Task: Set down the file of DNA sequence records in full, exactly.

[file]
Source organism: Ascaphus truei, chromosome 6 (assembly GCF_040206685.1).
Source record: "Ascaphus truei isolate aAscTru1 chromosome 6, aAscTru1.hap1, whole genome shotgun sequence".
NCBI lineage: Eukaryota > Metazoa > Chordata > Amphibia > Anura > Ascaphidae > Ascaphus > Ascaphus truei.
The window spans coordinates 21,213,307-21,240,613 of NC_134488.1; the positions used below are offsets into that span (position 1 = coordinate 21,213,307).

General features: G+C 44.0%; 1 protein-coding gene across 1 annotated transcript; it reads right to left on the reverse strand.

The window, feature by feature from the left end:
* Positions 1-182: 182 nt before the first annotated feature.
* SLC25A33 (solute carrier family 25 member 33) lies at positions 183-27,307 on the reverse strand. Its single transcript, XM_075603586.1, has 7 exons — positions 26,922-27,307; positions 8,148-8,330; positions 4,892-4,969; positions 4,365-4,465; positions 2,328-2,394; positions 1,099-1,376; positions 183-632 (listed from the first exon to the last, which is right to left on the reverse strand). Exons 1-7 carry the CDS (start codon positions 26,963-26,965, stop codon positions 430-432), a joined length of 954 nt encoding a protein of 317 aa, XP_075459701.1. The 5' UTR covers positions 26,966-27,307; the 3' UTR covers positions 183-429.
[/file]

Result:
Source organism: Ascaphus truei, chromosome 6 (assembly GCF_040206685.1).
Source record: "Ascaphus truei isolate aAscTru1 chromosome 6, aAscTru1.hap1, whole genome shotgun sequence".
NCBI lineage: Eukaryota > Metazoa > Chordata > Amphibia > Anura > Ascaphidae > Ascaphus > Ascaphus truei.
The window spans coordinates 21,213,307-21,240,613 of NC_134488.1; the positions used below are offsets into that span (position 1 = coordinate 21,213,307).

General features: G+C 44.0%; 1 protein-coding gene across 1 annotated transcript; it reads right to left on the reverse strand.

The window, feature by feature from the left end:
* Positions 1-182: 182 nt before the first annotated feature.
* SLC25A33 (solute carrier family 25 member 33) lies at positions 183-27,307 on the reverse strand. Its single transcript, XM_075603586.1, has 7 exons — positions 26,922-27,307; positions 8,148-8,330; positions 4,892-4,969; positions 4,365-4,465; positions 2,328-2,394; positions 1,099-1,376; positions 183-632 (listed from the first exon to the last, which is right to left on the reverse strand). Exons 1-7 carry the CDS (start codon positions 26,963-26,965, stop codon positions 430-432), a joined length of 954 nt encoding a protein of 317 aa, XP_075459701.1. The 5' UTR covers positions 26,966-27,307; the 3' UTR covers positions 183-429.